The color of rosé is the color of love. In fact, rosés and roses are pretty good matches for Valentine's Day gifting.
Rosés are very special wines. They are rooted in history. In fact, they were the preferred style of the ancients. Traditionally, rosés are made by leaving the skins with the juice for a day or two until a light color appears. You see, grapes have white juice, whether they are green-skinned or black. There are exceptions, called teinturiers, but they are few and far between. Once the juice is removed from the skin, the rosé is fermented like a white wine.
The result is a fresh, zesty beverage that makes one happy. Below are a few stunning examples you can give with pride. Happy Valentine's Day!
2013 Miraval Rosé, Cotes de Provence, France
Owned by Brad Pitt and Angelina Jolie, Miraval Rosé became instantly famous around the world. Aside from that, Miraval is truly awesome. Production is handled by the Perrin family, owners of Château de Beaucastel in Chateauneuf du Pape. That is a very good thing! The wine is bright, citrusy and focused. It has beautiful white flower scents and firm, racy acids. They nailed this one. Costs about $30.
2013 Minuty "M," Cotes de Provence, France
Sunshine and vineyards close to the Mediterranean make the rosés from Cotes de Provence extra special. Hence I have three in this article. Chateau Minuty "M" is a beautiful, beaming, fresh blend of grenache, cinsault and syrah. Peach, orange and vibrant citrus are extra juicy. The winery is family-owned since the '30s, and the current generation is serious on quality. Costs about $20.
2013 Chateau d'Esclans Whispering Angel, Cotes de Provence, France
Chateau d'Esclans comes to us from Sacha Lichine, son of the famous wine merchant Alexis Lichine. This estate is like no other. Its use of technology is impressive; optical sorters de-stem the clusters and remove any imperfect berries and heat exchangers cool the fruit and produce three grades of juice. From vineyard to bottle, every step is taken to the most exacting standard. The result is a clean freshness that's like bottled summer. Costs about $25.
2013 J Vineyards Vin Gris, Russian River Valley, Sonoma, California
Judy Jordan grew up in Sonoma at her family's winery, Jordan. She made her mark with sparkling wine. You may have seen "J" around. Good sparkling wine requires pinot noir, and pinot noir allows one to make some very, very good rosés. The J Van Gris is produced by the saignee method, where a portion of juice is bled off from a tank of freshly crushed and stemmed red wine grapes. This raises the skin-to-juice ratio, resulting in a deeper, more concentrated red. The bleed can be used to make an awesome, killer rosé. Strawberries, citrus and a vivacious character greet you with each sip. Costs about $25.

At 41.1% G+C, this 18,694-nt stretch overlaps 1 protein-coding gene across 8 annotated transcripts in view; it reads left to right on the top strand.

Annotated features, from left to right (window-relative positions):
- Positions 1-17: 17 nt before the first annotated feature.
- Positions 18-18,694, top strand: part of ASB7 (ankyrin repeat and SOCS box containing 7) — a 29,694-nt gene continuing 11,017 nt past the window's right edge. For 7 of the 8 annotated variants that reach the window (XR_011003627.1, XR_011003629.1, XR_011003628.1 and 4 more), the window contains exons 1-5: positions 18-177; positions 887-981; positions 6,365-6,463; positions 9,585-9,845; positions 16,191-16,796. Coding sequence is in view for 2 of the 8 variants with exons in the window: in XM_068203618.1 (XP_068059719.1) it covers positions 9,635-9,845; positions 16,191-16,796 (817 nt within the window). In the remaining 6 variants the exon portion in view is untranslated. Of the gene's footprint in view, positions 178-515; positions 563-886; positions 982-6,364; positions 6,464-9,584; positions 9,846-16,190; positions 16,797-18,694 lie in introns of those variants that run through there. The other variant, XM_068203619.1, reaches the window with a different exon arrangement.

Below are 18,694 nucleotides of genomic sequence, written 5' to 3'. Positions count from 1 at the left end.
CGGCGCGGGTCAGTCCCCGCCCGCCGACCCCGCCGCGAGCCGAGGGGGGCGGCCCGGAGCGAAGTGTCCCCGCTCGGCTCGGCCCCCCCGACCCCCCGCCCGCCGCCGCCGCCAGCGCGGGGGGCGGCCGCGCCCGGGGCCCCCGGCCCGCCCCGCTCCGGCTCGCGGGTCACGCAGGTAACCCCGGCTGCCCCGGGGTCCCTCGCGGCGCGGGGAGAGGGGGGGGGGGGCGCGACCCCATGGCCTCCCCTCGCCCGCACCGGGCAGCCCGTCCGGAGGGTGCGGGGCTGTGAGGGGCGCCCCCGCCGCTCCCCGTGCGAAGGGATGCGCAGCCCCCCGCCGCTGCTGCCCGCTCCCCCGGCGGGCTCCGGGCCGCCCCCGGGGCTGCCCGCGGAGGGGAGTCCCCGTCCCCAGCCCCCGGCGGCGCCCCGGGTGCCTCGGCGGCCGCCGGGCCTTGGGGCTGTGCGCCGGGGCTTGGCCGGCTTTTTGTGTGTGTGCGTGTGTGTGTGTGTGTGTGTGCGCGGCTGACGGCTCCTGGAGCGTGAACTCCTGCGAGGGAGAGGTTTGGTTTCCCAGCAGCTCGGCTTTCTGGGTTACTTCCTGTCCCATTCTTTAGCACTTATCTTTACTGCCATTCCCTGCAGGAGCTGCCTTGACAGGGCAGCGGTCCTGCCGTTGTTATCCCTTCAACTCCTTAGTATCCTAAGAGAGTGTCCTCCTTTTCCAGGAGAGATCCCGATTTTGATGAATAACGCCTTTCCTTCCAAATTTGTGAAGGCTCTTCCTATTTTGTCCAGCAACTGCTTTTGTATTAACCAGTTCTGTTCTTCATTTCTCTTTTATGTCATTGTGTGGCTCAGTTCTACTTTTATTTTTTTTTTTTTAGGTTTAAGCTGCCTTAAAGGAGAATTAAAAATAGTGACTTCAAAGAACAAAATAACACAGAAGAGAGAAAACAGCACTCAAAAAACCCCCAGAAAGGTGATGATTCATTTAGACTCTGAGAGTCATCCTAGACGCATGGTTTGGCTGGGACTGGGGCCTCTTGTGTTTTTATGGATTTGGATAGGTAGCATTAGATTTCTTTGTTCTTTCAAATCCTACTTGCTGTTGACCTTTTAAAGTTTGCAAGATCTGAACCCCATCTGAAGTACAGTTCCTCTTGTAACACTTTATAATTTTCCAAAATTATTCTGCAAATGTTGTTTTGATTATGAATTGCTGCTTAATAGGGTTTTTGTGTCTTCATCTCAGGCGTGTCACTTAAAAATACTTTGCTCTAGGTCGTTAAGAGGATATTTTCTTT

2013 Left Coast Cellars White Pinot Noir, Willamette Valley, Oregon
This one from Oregon is more white than rosé. Still, it has a hint of color. This is free-run juice right from the press, with no or very little skin contact. The qualities in this wine are so special it's unlike anything else. Fresh white flowers, stone fruits, spice and zest are like fine-cut crystal, a real show-stopper. Costs about $25.
2014 Fabre Montmayou Rosé, Mendoza, Argentina
Fabre Montmayou is the creation of Hervé Fabre, a Bordeaux native and wine negociant who followed the wine migration to Argentina in the '90s. He set up two wineries and both make killer stuff. I love this syrah-grenache rosé done in the traditional method of cold soaking with the skins for eight hours. Citrus, light grapefruits and rose petal perfume show in this fresh, light-bodied wine. Costs about $13.
2013 Montevina White Zinfandel, Amador County, California
The ubiquitous white zinfandel. No rosé list would be complete without one. White zinfandel introduced so many to wine. Today, most of it is augmented in some way and blended down pretty hard, but Montevina has one with an Amador County appellation. A pretty great place to grow zinfandel. At 100 percent, it has a bronze copper hue. Its fresh berry aromas and strawberry fruits match a nice sweetness. Clean and lifting, this zinfandel is harvested early for firm acidity. Costs about $8.
Mike McVittie reviews wines available in Anchorage.
Alaska Dispatch Publishing